No Time for 18 Holes of Golf? Let’s Play Five
Like many golf courses, Canal Shores had seen fewer rounds played in recent years. The century-old course north of Chicago was projecting another downturn this year when, in the spring, its management group began to think about how it could reverse the trend.
On a map, the par-60 course is laid out like most others in the U.S., an 18-hole route that takes players away from the clubhouse and back. But as officials looked closer, they saw two smaller groups of holes that could work the same way: a 10-hole loop and a 5-hole loop.
Canal Shores now sells those shorter-format rounds at discounted rates.
“There are a lot of people who are time-starved, but they still want to play golf,” said Dan Bulf, the course’s business manager.
In a nod to that reality, more public-access courses across the U.S. are experimenting with offerings that are shorter and cheaper than the traditional 18-hole round. The shift comes amid a multi-year push by golf organizations to convince people that playing the sport does not necessarily require a time commitment of four or five hours.
The most common alternative is the nine-hole round, but some courses are offering quicker options or even pay-by-the-hole pricing. They are typically available only at off-peak times, such as late afternoons or weekday mornings. But the fact that they are available at all represents a change among course operators, a fragmented group of small businesses not known for their innovative thinking.
“The rate of adoption in golf is glacial for anything that happens,” said Jim Koppenhaver, president of industry consultant Pellucid. “But I think it’s resonating. It’s a slow sea change.”
The reasons for that change are no mystery. Though golf remains among the most widely played sports in the U.S., the number of people who play at least once a year has dropped steadily from 30 million in 2005 to 24 million in 2016.
Surveys have consistently shown that the amount of time a traditional round of golf takes is among the chief reasons for the decline. There is also growing evidence that if golf courses themselves don’t create alternative forms of the sport, people will find it elsewhere.
Topgolf, a cross between a high-tech driving range, sports bar and nightclub, attracted more than 10 million people to its facilities last year, more than double the number it drew just two years earlier. It has 30 U.S. locations spread across 16 states, with plans to add up to eight more by the end of this year.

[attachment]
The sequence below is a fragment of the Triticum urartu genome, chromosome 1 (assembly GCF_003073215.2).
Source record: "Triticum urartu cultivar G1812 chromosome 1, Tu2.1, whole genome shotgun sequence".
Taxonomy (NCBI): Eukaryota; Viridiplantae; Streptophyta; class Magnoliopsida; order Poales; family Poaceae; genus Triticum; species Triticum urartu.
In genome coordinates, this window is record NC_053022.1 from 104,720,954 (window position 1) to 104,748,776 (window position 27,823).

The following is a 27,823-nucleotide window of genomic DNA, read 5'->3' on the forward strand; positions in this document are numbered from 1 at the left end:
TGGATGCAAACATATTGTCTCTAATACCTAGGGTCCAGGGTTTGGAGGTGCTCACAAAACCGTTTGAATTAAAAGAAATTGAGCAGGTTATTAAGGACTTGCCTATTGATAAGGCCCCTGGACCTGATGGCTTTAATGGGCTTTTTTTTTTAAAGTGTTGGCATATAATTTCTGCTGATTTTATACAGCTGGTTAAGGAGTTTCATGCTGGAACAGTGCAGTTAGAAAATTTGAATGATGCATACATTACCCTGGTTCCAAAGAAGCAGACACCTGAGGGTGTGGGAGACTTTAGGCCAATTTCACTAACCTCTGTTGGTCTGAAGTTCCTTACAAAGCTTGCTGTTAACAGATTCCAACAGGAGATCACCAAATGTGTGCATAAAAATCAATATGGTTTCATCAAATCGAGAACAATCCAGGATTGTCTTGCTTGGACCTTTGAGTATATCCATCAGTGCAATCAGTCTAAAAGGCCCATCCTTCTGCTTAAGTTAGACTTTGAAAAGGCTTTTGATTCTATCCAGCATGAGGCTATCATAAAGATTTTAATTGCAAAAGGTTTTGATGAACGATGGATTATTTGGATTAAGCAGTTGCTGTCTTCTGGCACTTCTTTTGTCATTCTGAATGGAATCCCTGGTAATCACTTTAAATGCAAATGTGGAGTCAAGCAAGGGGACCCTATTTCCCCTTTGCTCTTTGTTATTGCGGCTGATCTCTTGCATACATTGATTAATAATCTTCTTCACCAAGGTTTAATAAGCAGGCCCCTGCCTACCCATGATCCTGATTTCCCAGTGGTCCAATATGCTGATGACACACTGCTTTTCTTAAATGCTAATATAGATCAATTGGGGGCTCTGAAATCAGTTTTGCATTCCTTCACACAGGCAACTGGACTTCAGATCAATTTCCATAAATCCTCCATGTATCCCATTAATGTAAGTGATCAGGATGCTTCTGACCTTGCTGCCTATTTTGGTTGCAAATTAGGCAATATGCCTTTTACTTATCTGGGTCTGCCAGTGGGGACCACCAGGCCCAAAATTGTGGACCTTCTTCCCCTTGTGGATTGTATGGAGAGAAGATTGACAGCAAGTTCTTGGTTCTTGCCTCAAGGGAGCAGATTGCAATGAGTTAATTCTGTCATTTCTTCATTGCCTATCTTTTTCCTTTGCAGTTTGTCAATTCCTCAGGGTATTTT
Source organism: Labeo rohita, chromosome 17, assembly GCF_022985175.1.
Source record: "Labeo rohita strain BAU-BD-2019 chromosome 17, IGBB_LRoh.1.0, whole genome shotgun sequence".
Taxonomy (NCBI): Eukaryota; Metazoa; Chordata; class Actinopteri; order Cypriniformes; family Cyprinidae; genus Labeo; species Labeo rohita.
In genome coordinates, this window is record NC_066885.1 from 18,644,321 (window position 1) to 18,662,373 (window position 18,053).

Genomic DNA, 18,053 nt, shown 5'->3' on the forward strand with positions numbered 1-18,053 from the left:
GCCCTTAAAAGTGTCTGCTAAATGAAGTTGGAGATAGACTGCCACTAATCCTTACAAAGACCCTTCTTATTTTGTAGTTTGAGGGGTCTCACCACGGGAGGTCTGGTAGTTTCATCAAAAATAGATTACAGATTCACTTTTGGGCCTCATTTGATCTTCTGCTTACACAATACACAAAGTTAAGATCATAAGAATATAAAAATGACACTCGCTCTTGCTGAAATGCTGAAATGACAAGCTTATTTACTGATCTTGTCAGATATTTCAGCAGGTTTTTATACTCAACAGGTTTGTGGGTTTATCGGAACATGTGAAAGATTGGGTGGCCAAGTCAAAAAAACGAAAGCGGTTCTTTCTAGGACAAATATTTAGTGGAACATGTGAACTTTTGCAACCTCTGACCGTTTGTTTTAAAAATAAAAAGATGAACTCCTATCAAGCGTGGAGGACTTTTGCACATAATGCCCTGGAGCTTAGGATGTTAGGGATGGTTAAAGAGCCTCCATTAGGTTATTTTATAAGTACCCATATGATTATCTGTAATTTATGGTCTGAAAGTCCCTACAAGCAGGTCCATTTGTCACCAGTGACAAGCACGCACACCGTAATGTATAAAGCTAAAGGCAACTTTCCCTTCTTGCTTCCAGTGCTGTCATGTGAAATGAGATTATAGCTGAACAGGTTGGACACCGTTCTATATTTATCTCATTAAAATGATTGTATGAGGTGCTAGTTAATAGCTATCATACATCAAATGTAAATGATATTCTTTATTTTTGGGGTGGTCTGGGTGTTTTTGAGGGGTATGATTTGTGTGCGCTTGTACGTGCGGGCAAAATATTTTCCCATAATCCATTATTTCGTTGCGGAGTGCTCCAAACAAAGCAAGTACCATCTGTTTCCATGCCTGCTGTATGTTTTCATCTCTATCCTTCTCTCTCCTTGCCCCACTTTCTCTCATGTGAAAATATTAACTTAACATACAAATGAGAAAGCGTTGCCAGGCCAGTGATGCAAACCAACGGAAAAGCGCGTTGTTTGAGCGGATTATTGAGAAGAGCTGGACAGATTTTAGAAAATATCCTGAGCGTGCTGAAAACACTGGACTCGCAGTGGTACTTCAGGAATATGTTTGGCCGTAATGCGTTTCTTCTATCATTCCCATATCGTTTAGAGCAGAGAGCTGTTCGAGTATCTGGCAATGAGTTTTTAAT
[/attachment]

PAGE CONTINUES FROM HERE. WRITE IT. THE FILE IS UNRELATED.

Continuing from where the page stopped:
“The golfer is looking for alternative ways to be a part of the game,” said Jeff Foster, senior vice president of the tee-time booking service GolfNow, which for the past several years has been encouraging courses to offer more nine-hole rates.
Some of the proposed alternatives have been more outlandish. Among the experiments courses have tried to lure young and beginner golfers in recent years are 15-inch-diameter holes, more than triple the standard size; foot golf, in which players try to advance a soccer ball from tee to hole in as few kicks as they can; and the GolfBoard, which replaces the golf cart with a bag-carrying vehicle resembling an electric skateboard.
But the idea that the major golf bodies view as both the most practical and the most promising is far less radical. It’s golf, at whatever length you have time for.
In 2014, the U.S. Golf Association launched a marketing campaign called Play9 that aims to promote the virtues of the nine-hole round to golfers, non-golfers and course owners alike. The USGA estimated that nine-hole rounds in 2016 comprised about one-third of total rounds played, with interest coming primarily from women, casual players and golfers under age 55.
There are even emerging options for people who don’t have time for nine holes. QuickGolf, which launched last year, lets golfers pay by the hole at whichever times courses allow it, based on when standard tee times go unfilled. It runs largely on the honor system, with some safeguards to prevent golfers from playing more than they pay for.
Harvey Silverman, a longtime industry consultant who co-founded QuickGolf, said it has been adopted by 36 courses in 10 states. But he said expansion has been slowed by the inherent skepticism with which many course operators view alternative pricing structures.
“It’s real tough for these guys to get their heads past, ‘If it’s not an 18-hole round of golf, then I don’t want to think about it,’” Silverman said. “Well, you have to start thinking about it. Times have changed. It’s not 1925 anymore.”
Foster, of GolfNow, said course operators have expressed concern that more nine-hole rounds would merely mean a loss of revenue, offering a cheaper option for people who would otherwise play 18. GolfNow argues that they are incremental rounds, luring people who would otherwise not play. It recommends that courses sell nine-hole rounds for 62% of their 18-hole rate.
At Canal Shores—where, before he starred in “Caddyshack,” Bill Murray once worked as a caddie—the impact of the shorter loops remains to be seen.
Mike Matthews, a 39-year-old regular at Canal Shores, often plays five holes with his 10-year-old son, whereas he said they would be unlikely to play 18 or even nine holes. “With him still learning and not being able to drive the ball, five holes is enough for us,” Matthews said. But the logistics of playing five are more conducive to slower times of day, since the five-hole loop starts at the 14th hole, meaning Matthews and his son wait for gaps between groups playing 18.
Bulf, the business manager, said the response from golfers has been overwhelmingly positive. The shorter loops now account for 20% of weekday morning rounds played. But the question of whether they represent revenue gained or revenue lost remains unanswered.
Either way, Bulf said, “We definitely think this is a trend in the industry that’s not going to go away.”